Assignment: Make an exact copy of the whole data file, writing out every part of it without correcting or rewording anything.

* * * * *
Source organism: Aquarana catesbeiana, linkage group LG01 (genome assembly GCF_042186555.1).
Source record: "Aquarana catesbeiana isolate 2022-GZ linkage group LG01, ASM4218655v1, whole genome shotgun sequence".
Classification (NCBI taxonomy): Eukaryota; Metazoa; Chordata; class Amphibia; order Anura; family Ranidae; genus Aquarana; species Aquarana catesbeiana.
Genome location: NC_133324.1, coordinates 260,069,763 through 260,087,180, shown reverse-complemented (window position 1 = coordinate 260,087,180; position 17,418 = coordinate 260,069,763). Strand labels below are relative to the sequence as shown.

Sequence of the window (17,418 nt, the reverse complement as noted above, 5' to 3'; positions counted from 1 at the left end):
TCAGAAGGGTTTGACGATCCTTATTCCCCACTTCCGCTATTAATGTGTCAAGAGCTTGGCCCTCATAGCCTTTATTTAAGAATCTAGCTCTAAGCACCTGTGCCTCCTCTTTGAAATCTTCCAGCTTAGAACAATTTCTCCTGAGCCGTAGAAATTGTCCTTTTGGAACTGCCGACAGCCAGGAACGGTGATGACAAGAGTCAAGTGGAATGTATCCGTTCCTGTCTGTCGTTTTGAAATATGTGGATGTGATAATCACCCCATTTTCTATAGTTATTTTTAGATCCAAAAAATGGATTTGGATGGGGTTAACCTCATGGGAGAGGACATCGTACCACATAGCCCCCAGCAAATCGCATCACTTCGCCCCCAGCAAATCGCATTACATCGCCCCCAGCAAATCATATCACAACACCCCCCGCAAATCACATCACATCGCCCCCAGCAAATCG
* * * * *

Source organism: Aquarana catesbeiana, linkage group LG01 (genome assembly GCF_042186555.1).
Source record: "Aquarana catesbeiana isolate 2022-GZ linkage group LG01, ASM4218655v1, whole genome shotgun sequence".
Classification (NCBI taxonomy): Eukaryota; Metazoa; Chordata; class Amphibia; order Anura; family Ranidae; genus Aquarana; species Aquarana catesbeiana.
Genome location: NC_133324.1, coordinates 260,069,763 through 260,087,180, shown reverse-complemented (window position 1 = coordinate 260,087,180; position 17,418 = coordinate 260,069,763). Strand labels below are relative to the sequence as shown.

Sequence of the window (17,418 nt, the reverse complement as noted above, 5' to 3'; positions counted from 1 at the left end):
TCAGAAGGGTTTGACGATCCTTATTCCCCACTTCCGCTATTAATGTGTCAAGAGCTTGGCCCTCATAGCCTTTATTTAAGAATCTAGCTCTAAGCACCTGTGCCTCCTCTTTGAAATCTTCCAGCTTAGAACAATTTCTCCTGAGCCGTAGAAATTGTCCTTTTGGAACTGCCGACAGCCAGGAACGGTGATGACAAGAGTCAAGTGGAATGTATCCGTTCCTGTCTGTCGTTTTGAAATATGTGGATGTGATAATCACCCCATTTTCTATAGTTATTTTTAGATCCAAAAAATGGATTTGGATGGGGTTAACCTCATGGGAGAGGACATCGTACCACATAGCCCCCAGCAAATCGCATCACTTCGCCCCCAGCAAATCGCATTACATCGCCCCCAGCAAATCATATCACAACACCCCCCGCAAATCACATCACATCGCCCCCAGCAAATCG